In Depth

High-handed Erdogan: what lies behind the violence in Turkey

Turkey is officially secular – and the protesters don't like Erdogan's increasingly Islamic agenda

Robert Fox

THE RIOTING that has gripped Turkey for the past three days seemed to come straight out of the blue. The country had been doing well, personal incomes doubling in the ten-year reign of the current prime minister, Recep Tayyip Erdogan, of the moderate Islamic Justice and Development Party, the AKP. By the time the weekend was over, 1,700 people had been arrested for taking part in demonstrations – riots according to the authorities – in 67 cities, including Istanbul, Ankara and Izmir. The immediate cause of the protests was a patch of green. Gezi Park is one of the green spaces close by Taksim Square in Istanbul. The mayor of Istanbul, a close buddy of the prime minister, had said the park would be cleared to make way for a replica of an old Ottoman barrack building and a shopping mall. And that did it. Hundreds, swelling to thousands, of young people headed for the Taksim Square area on Friday night. The protesters say the demolition of Gezi Park was a development too far by the increasingly autocratic prime minister and his AKP cronies.

AKP was formed out of two banned Islamic parties, forbidden under the secularist tradition of Turkey's constitution laid down by the founder of the modern nation, Mustafa Kemal Ataturk.

A successful general in the First World War, notably at Gallipoli, Mustafa Kemal brought Turkey out of the collapse of the Ottoman Empire. The new nation was to be secular and western-looking, with an overt commitment to equality of opportunity for women. The paradox was that he made the army the guarantor of the state through a security council. There have been periodic military coups since Ataturk died in 1938. But the adage was "the army was always willing to march back to the barracks at the right time".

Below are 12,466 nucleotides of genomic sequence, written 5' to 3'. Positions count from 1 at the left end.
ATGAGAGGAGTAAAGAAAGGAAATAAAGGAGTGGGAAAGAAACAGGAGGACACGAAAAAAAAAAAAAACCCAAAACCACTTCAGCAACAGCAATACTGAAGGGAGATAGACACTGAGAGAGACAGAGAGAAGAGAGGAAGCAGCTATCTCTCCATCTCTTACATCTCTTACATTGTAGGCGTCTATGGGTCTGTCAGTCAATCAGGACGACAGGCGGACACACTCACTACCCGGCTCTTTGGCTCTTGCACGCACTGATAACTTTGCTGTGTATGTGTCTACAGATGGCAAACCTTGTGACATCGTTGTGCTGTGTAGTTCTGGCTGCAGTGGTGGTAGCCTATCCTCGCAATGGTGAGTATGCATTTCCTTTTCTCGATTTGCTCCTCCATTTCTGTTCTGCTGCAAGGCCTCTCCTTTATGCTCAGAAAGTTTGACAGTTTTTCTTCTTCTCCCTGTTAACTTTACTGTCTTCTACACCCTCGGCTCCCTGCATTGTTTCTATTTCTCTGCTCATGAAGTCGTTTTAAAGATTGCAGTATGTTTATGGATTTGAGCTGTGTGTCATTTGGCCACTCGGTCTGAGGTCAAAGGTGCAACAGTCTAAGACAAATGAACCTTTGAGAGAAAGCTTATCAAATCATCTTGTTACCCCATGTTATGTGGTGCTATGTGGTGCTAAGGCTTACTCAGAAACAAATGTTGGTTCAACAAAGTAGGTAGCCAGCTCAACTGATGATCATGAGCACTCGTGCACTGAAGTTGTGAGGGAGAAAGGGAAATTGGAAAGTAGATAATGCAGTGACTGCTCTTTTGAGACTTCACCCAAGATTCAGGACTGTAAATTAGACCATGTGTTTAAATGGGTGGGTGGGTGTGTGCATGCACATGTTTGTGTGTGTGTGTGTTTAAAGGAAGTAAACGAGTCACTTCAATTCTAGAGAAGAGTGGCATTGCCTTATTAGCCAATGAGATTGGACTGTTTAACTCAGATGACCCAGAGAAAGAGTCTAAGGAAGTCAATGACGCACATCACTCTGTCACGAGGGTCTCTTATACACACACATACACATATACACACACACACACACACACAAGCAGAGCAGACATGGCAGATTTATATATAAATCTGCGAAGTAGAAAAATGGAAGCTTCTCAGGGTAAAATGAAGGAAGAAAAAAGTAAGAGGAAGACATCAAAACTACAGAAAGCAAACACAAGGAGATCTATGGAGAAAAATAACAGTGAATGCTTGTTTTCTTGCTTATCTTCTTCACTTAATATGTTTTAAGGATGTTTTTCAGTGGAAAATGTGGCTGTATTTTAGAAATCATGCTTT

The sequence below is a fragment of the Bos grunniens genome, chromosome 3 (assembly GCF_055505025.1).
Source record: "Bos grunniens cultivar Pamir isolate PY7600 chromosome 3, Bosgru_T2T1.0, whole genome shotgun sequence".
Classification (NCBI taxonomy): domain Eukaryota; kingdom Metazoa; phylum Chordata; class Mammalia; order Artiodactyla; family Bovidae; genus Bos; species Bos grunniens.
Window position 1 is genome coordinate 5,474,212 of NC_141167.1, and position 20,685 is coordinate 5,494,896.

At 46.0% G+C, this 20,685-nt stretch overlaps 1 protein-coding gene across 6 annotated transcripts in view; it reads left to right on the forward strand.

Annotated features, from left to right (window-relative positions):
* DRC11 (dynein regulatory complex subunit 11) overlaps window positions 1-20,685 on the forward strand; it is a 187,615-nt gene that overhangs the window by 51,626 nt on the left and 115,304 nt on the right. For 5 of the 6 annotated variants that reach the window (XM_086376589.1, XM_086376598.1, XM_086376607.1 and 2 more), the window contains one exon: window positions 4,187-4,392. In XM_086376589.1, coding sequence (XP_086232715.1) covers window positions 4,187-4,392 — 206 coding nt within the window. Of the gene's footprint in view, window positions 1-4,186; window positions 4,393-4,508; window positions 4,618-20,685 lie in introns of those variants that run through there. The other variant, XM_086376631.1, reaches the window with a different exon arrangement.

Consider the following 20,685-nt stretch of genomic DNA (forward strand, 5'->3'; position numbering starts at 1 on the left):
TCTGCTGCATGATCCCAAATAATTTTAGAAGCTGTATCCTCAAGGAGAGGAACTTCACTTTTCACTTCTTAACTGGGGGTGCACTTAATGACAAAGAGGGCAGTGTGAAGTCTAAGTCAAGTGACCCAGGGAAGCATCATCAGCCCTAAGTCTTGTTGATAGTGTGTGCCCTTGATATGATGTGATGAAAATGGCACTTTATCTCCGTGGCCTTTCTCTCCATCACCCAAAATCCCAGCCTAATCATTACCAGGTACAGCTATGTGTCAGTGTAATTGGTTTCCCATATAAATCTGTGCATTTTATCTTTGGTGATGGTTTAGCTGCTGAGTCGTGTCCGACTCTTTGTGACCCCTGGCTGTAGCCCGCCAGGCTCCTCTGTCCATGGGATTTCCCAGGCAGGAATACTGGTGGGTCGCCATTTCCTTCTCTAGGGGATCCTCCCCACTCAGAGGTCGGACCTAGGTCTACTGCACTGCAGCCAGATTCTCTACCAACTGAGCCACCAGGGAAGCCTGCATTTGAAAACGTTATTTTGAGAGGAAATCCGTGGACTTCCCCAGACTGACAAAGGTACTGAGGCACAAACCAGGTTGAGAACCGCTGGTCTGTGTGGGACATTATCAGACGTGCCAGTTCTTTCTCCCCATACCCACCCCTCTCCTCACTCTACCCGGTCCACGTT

Though Ataturk was raised in the army, he believed in parliamentary democracy. When the dictators of Europe, Mussolini and Hitler, and the 'iron' monarchs of Romania and Yugoslavia "were donning their uniforms, Ataturk was putting his back in the wardrobe". Now Erdogan, described by some commentators as the most powerful political figure in Turkey since Ataturk, is accused of being high-handed and autocratic, criticised by moderate Islamic supporters and secularists alike. He has proposed a ban on the public sale of alcohol, he wants to name a projected new bridge over the Bosphorus after a reactionary Ottoman Sultan, and he's said to be aiming to become Turkey's next president – but with enhanced executive powers. Gezi Park was the last straw, too, because of the unsavoury whiff of  sleaze beginning to swirl round the AKP party. Turkish Islamists now quip that the mujahids, or holy warriors, of yesteryear have become the muteahhids, the construction tycoons, of today. The demonstrations have come at tricky time for Turkey, given its ambiguous relations with the EU and its increasing entanglement with the crisis in Syria and Lebanon. The protests have united the old secular elites and the moderate Islamists who don't like what they see as the anti-democratic tendency of the AKP. One of the protests in Ankara demanded that the Erdogan government stop supporting the insurgents against Bashar el-Assad. This suggests that the wave of opposition is very different from the Arab Spring demonstrations of two years ago.

Erdogan shows no sign of backing down over Gezi Park, taunting the protesters by saying he could bring "tens of thousands" of supporters onto the streets, that his opponents are "alcoholics" and their use of Twitter "a curse" and a means of "extreme lying". The mild-mannered head of state President Abdullah Gul, a co-founder of AKP, has told the prime minister and the Istanbul mayor to cool it – and not to let "the accumulated energy" of the protests boil over.

Erdogan had won friends for seeking reconciliation with the revolutionary Marxist Kurdish Peoples Party, the PKK, until recently seen as terrorists. Today, he is only making enemies – and the trouble could deepen. The protesters want their say about what kind of state Turkey is to be – and they don't want to trade supervision by the military with the autocracy of Erdogan's alliance of Islamists and developers.

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